Former Facebook ANZ CEO: Pushing back the friction frontier
Stephen Scheeler, former CEO of Facebook ANZ and Executive-in-Residence at Telstra Wholesale partner the Australian Graduate School of Management at the University of New South Wales, explains the concept of the ‘friction frontier', how it affects telco businesses, and why it is important for leaders to broaden their skills and perspectives in order to benefit their customers.
Success in business frequently comes down to an organisation’s ability to delight their customers by removing friction. Whether it is smoother ecommerce transactions, quicker access to information in order to make a buying decision, or on-demand streaming, businesses that make it easier for their customers to get what they want are those that grow.
But friction is in the eye of the beholder. What can seem like a great frictionless experience today can be an onerous chore tomorrow.
When the telephone was first invented, it reduced the friction of person-to-person communication because you no longer had to visit someone to talk to them.
Yet we don’t consider that to be easy now. None of us would trade our smartphones for a phone box.
Technology development has outstripped the ability of traditional 20th century business processes and constructs to keep pace with soaring consumer expectations. The most disruptive companies like Facebook, Netflix and Uber focused on using technology to push back the friction frontier for consumers, as fast as they can.
Why is this important?
We operate in a world where the consumer behaviour in terms of our media consumption, service requirements, and how we expect to be treated by brands is very different to only a decade ago.
This has happened rapidly, creating a challenge for today’s business leaders that few in previous generations would have encountered.
Not that long ago, families would gather around a single television set to watch movies and programs. The shared experience enabled parents to gather insights about their children’s interests. In many ways, the different generations’ experiences as consumers were remarkably consistent.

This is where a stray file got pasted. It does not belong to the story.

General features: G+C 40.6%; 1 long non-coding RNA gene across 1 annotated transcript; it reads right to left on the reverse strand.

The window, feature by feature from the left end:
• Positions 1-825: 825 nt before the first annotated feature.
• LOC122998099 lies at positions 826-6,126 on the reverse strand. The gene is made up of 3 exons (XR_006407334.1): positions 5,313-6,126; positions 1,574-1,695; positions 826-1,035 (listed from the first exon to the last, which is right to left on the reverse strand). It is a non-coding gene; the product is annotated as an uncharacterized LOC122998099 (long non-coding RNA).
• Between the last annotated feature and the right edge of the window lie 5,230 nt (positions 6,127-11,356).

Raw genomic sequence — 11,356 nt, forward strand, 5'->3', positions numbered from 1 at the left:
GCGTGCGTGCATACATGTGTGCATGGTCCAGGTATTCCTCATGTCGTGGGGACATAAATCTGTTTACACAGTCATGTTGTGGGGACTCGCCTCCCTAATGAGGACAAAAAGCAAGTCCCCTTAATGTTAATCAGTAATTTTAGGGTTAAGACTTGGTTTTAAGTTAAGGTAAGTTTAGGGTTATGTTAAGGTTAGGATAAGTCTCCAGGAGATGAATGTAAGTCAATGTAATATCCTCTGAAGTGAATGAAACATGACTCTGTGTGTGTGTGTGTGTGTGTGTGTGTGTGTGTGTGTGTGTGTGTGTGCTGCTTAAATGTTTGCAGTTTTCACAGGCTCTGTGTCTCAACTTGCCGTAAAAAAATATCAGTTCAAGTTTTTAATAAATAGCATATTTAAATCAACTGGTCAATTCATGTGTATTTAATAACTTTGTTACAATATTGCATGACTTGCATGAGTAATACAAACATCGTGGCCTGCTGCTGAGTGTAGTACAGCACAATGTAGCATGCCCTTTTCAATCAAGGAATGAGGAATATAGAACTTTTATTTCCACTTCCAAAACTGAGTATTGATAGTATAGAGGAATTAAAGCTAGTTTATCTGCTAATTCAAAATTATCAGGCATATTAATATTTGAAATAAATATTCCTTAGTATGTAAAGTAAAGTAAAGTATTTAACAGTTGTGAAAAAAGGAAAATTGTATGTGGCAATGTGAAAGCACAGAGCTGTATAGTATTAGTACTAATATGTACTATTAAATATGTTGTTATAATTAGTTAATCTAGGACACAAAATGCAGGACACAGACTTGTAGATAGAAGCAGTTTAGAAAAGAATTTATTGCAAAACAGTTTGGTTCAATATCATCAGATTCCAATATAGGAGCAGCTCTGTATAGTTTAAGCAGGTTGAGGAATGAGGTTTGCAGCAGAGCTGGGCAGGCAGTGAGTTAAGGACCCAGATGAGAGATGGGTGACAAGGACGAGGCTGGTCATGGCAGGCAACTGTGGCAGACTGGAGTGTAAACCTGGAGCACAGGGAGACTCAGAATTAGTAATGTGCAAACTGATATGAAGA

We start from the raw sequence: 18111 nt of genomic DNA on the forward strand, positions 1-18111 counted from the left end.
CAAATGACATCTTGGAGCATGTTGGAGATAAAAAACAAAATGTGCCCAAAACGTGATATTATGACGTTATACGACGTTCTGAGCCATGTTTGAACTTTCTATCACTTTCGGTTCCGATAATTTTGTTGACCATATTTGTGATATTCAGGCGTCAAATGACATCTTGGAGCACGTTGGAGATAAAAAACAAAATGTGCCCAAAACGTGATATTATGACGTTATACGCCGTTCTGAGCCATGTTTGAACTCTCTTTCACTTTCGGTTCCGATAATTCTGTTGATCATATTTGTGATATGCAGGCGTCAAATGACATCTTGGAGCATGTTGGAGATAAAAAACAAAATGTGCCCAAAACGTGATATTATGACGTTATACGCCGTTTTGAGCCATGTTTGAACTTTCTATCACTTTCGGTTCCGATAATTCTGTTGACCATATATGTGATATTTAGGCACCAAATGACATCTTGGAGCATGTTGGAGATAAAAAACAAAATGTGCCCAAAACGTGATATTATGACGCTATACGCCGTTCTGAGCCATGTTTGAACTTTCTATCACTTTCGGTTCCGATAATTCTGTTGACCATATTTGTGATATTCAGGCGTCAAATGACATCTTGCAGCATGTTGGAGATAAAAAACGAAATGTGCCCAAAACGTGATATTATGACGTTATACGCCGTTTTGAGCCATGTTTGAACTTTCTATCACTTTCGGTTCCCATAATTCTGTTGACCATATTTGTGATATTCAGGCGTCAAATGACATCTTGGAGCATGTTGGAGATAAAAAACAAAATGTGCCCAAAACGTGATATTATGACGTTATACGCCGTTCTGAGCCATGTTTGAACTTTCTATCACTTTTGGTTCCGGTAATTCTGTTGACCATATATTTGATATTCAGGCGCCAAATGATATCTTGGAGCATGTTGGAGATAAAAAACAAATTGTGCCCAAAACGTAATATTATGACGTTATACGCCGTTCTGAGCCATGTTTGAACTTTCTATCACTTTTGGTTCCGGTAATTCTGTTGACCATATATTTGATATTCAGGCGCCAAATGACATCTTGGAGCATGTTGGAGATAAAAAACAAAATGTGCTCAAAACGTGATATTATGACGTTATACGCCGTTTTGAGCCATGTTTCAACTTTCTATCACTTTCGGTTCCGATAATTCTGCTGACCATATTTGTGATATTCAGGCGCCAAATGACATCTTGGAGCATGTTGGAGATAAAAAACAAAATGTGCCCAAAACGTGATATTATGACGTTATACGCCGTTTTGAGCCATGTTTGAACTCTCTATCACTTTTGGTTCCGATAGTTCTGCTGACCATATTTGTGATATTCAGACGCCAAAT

But now? How many of us are confident we understand how the younger generations think and act when so much of their lives take place digitally?
It is vital that we do understand. Personal experience drives a powerful bias in our personal and professional decisions. If the people running businesses have little in common with their customers - if a clothing retailer doesn’t understand how a 15-year-old will run their lives for example - then they will quickly find themselves becoming less relevant to their target audience.
How should ambitious, growth-minded businesses meet this challenge?
It starts with being close to your customers.
Leaders in established businesses often consider start-ups or digital native companies to have a special advantage. Yet the biggest advantage they have is one of mindset. When you have to win those customers yourself, you have a much better understanding of what it takes. Sometimes that gets lost as businesses scale up.
At Facebook we provided a platform and services used by millions of Australians. When I joined the company, I was the oldest person working there and the majority of our users were millennials. I had to learn how to do my job all over again, how - in Facebook’s parlance - to ”move fast and break things” the way my millennial staff would.
I let go of my lifetime of business experience and set out on what I called my ‘ignorance tour’. I asked people at all levels of the business to tell me how they did their jobs because I knew they were closer to our end-users than I was.
Starting on this journey requires leaders to understand the challenge and acknowledge their existing mindset might not work.
This is where executive education comes in. It has always been true that you need to refresh your skills after leaving formal education and going into the workplace. Now this upgrading has to happen continuously in order to keep up with the trends.
It’s exciting that Telstra Wholesale has recognised this need, both for its own leaders and its customers, with the Telstra Wholesale Business Partnership Program. Teaming up with AGSM is a great idea because together we can make it more valuable for their customers.
Telstra is an amazing business with a history of innovation but also grappling with digital transformation because of the nature of the business. Telstra Wholesale can bring its knowledge and understanding of the market, while we can bring insights from companies such as Facebook.
Learning about these new practices and perspectives will help customers to identify areas in their business where they can push back the friction frontier to the delight of their customers.